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Islamic Personalities ( 20 May 2018, NewAgeIslam.Com)

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Ibn Battuta and Shaikh Murshidi - Part Three

By Dr A Q Khan

May 14, 2018

Read the Part Two Here

We continue with the stories of Ibn Battuta in India and how it ties in with his meeting with Shaikh Murshidi near Alexandria at the beginning of his travels.

The king of China had sent valuable gifts to the sultan, seeking permission to build a temple on the border. The permission was refused and more expensive gifts were sent in response to the king. Ibn Battuta was ordered to take these gifts to the king of China. While travelling he met much aggression from local Hindus. On one occasion, while having a siesta in a garden with several of his friends, Ibn Battuta and others heard shouts. They remounted their horses and came across some infidels who had attacked a village. While being pursued, the attackers broke up into small groups, Ibn Battuta and his friends did the same. At one point, he and five of his companions were attacked by soldiers but they [Ibn Battuta and friends] separated and fled because they were outnumbered.

Of all the soldiers who pursued, only three continued. Eventually there were no roads left and the ground had become stony, causing Ibn Battuta’s horse to stumble and get stones stuck in his hooves. Soon, he came across a deep drain which he climbed down into, and after that saw his pursuers no more. The drain led into a valley where he was surrounded by about 40 infidels carrying bows and arrows. Because he was alone, Ibn Battuta threw himself to the ground and surrendered. They seized him, stripped him of everything except his clothes, took him to a water tank where they were staying and gave him some mash, bread and water. There were two Muslims with the men who spoke to Ibn Battuta in Persian. He told them some part of his story, but concealed the fact that he had come from the sultan.

They pointed out the leader of the group for Ibn Battuta, and after speaking to him with translations from the Arabs, he was given into the custody of three men – one of them an old man, the second his son and the third a black man. He understood that he was going to be killed. In the evening of the same day, he was carried off to a cave where the black man became feverish and put his feet on Ibn Battuta to restrain him from escaping, while the old man and his son fell asleep. In the morning, he spoke to the old man and tried to persuade him to have some pity on him. He cut off his sleeve and gave it to the old man so as to show that he had resisted the escape. At about noon they heard voices near the tank and found some newcomers who wanted the three guards to accompany them; they however refused.

When the three men who had initially captured Ibn Battuta arrived and asked of the other three men why they had not killed him yet, they pointed to the black man, excusing themselves on account of his illness. One of the three was a young man who allowed Ibn Battuta to go. Ibn Battuta gave him his tunic in return for a worn cloak after which the young man showed him the way. Afraid that they might change their minds, he hid in a reed thicket until sunset.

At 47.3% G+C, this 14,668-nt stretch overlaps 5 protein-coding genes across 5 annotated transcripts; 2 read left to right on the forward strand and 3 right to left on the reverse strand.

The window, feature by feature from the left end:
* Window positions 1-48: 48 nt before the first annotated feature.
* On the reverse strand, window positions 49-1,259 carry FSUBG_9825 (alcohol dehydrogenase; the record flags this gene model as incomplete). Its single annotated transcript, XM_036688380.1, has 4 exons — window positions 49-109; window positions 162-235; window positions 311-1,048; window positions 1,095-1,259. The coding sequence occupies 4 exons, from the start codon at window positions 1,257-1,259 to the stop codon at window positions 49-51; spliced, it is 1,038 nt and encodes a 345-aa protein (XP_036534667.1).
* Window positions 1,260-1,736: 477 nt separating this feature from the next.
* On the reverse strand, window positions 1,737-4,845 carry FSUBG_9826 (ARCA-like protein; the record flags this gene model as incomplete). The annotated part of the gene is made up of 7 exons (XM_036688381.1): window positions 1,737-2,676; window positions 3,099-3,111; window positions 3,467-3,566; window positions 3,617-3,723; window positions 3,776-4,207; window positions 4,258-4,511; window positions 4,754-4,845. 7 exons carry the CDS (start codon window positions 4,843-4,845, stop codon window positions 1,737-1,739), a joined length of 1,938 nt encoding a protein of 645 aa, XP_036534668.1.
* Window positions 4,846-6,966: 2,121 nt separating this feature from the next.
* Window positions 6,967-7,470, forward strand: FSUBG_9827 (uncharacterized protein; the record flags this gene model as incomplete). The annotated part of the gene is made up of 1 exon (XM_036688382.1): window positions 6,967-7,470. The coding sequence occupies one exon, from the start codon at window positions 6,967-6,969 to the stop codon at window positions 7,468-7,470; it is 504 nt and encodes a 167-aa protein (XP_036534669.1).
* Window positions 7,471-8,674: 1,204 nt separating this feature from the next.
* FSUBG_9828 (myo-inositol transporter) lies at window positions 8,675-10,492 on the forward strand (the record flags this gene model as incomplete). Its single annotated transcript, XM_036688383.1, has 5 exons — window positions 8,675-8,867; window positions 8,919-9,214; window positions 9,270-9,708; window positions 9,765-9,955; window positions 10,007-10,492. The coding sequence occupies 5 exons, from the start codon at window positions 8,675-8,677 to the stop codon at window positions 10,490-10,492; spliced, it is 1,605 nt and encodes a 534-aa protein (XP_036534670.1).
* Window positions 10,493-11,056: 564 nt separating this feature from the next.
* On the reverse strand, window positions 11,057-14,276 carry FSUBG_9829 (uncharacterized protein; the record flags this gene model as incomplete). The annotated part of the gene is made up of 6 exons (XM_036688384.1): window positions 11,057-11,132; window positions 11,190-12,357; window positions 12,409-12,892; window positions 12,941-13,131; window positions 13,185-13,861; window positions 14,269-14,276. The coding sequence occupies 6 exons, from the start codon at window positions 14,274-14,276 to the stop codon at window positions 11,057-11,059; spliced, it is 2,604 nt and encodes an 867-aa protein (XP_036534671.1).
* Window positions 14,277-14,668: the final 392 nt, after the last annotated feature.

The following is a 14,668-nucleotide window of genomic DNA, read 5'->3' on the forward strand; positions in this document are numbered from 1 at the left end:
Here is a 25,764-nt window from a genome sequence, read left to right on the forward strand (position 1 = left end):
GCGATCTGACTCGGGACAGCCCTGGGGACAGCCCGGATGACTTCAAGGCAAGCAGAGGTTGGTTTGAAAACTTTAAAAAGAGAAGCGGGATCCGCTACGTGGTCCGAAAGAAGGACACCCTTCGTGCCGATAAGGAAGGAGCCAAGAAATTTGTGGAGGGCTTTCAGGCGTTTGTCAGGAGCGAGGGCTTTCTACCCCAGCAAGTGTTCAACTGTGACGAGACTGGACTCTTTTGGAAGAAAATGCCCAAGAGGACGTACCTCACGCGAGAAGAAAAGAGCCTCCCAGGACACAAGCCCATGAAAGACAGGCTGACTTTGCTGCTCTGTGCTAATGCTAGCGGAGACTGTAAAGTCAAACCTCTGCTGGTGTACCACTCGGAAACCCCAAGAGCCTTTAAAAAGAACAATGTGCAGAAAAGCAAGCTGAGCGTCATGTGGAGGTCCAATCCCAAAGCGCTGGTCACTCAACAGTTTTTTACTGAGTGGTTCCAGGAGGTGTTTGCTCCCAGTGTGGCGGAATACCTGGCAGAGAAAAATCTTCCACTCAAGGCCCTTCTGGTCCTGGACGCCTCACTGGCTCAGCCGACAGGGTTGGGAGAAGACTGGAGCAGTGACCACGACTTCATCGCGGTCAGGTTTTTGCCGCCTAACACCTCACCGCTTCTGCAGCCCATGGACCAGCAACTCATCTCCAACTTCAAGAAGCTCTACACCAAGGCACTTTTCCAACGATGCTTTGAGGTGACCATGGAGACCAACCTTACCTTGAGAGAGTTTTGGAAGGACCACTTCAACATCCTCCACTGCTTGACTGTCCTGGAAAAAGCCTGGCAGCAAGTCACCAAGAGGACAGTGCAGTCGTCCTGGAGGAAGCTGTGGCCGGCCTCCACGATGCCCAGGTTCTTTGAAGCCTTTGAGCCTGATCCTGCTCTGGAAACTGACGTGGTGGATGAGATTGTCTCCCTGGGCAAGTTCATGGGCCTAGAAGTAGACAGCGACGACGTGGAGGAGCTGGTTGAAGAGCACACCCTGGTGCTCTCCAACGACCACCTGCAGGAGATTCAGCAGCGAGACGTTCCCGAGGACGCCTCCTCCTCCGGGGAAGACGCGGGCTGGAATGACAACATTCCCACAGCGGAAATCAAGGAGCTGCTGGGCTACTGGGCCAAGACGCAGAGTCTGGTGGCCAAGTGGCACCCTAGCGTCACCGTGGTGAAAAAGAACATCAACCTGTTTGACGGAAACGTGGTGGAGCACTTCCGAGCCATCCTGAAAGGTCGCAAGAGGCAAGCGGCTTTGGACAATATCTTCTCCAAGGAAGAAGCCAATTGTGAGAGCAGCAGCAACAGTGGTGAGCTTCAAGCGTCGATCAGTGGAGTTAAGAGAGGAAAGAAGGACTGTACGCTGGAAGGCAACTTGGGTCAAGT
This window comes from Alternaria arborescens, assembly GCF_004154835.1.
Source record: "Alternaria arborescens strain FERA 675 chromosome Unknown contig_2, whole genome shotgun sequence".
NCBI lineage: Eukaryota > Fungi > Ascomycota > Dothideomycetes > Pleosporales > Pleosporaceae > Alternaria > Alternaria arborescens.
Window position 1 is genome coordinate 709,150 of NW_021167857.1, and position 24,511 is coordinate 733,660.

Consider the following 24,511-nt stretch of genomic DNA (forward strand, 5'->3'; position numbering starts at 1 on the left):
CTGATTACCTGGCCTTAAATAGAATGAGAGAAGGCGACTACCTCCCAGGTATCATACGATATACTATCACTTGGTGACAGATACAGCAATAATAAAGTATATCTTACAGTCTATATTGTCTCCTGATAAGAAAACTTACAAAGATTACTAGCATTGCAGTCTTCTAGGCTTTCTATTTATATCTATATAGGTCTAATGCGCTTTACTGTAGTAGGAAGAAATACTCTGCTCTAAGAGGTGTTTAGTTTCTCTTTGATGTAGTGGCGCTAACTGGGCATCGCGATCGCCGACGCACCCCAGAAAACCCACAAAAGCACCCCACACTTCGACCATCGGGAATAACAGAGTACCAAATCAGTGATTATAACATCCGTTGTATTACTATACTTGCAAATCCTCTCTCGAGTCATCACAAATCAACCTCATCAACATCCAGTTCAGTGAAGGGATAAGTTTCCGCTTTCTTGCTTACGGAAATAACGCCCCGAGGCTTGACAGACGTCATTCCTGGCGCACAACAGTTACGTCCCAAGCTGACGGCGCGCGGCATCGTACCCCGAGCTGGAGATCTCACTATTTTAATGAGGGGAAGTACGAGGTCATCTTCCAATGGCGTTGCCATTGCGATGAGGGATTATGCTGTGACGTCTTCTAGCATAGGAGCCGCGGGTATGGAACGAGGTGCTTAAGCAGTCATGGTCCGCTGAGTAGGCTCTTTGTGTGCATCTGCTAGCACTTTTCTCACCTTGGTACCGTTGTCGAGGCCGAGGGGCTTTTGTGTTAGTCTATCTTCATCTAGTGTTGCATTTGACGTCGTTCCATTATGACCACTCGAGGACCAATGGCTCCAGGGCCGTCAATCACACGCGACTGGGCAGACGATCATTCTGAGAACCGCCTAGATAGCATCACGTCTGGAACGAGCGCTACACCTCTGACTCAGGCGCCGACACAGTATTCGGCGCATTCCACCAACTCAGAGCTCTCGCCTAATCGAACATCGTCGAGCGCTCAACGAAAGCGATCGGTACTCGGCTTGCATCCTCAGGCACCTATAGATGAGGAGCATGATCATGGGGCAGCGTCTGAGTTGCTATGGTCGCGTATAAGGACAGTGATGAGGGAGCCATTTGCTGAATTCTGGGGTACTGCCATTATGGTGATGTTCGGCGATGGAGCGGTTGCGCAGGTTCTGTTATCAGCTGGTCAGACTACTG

After many days of wandering, a hungry and thirsty Ibn Battuta came across a man who gave him a Muslim salute and asked him who he was. He replied: “A man astray”. To which came the response: “So am I”. Thereupon, he tied his jug to a rope, drew up some water, opened the bag he was carrying and gave Ibn Battuta a handful of fried black chickpeas with a little rice and some water. After that they made their ablutions and prayed together. The man told Ibn Battuta that his name was al-Qalb al-Farih (joyous heart), which Ibn Battuta took for a good omen.

The two men then travelled together for a while, but then Ibn Battuta found himself unable to continue any further, whereupon his companion said: “Mount on my shoulder”. He was told to keep repeating: “God is sufficient for us and excellent protector”, which he did. But after some time Ibn Battuta fainted, regaining consciousness only after feeling himself falling to the ground. When he woke up there was no trace of his companion, but he found himself in a village of Hindu peasants with a Muslim governor. The governor came to see him and informed him that the name of the village was ‘Taj Burah’. This village was within reach of Kuwil, where the rest of the group was. The governor provided a horse, took Ibn Battuta to his house, let him bathe and gave him warm food.

He then said: “I have here a garment and a turban which were left in my charge by a certain Arab from Egypt, one of the soldiers belonging to the camp at Kuwil.” When the governor brought them, Ibn Battuta found that they were two of his own garments which he had given to that very Arab when they had come to Kuwil. He was extremely astonished at this, and then thought of the man who had carried him here. He then remembered what the saint, Abu Abdallah al-Murshidi had said: “You will enter the land of India and meet there my brother Dilshad, who will deliver you from a misfortune which will befall you there.” He also remembered the man’s name, ‘joyous heart’, which when translated into Persian is Dilshad.

Ibn Battuta knew it was he whom the saint had foretold he would meet, and that he too was one of the saints. Alas, he enjoyed no more of his company than the short time which has been narrated above. That same night he wrote to his friends in Kuwil to inform them of his safety. They came with a horse and clothes and rejoiced greatly at his escape.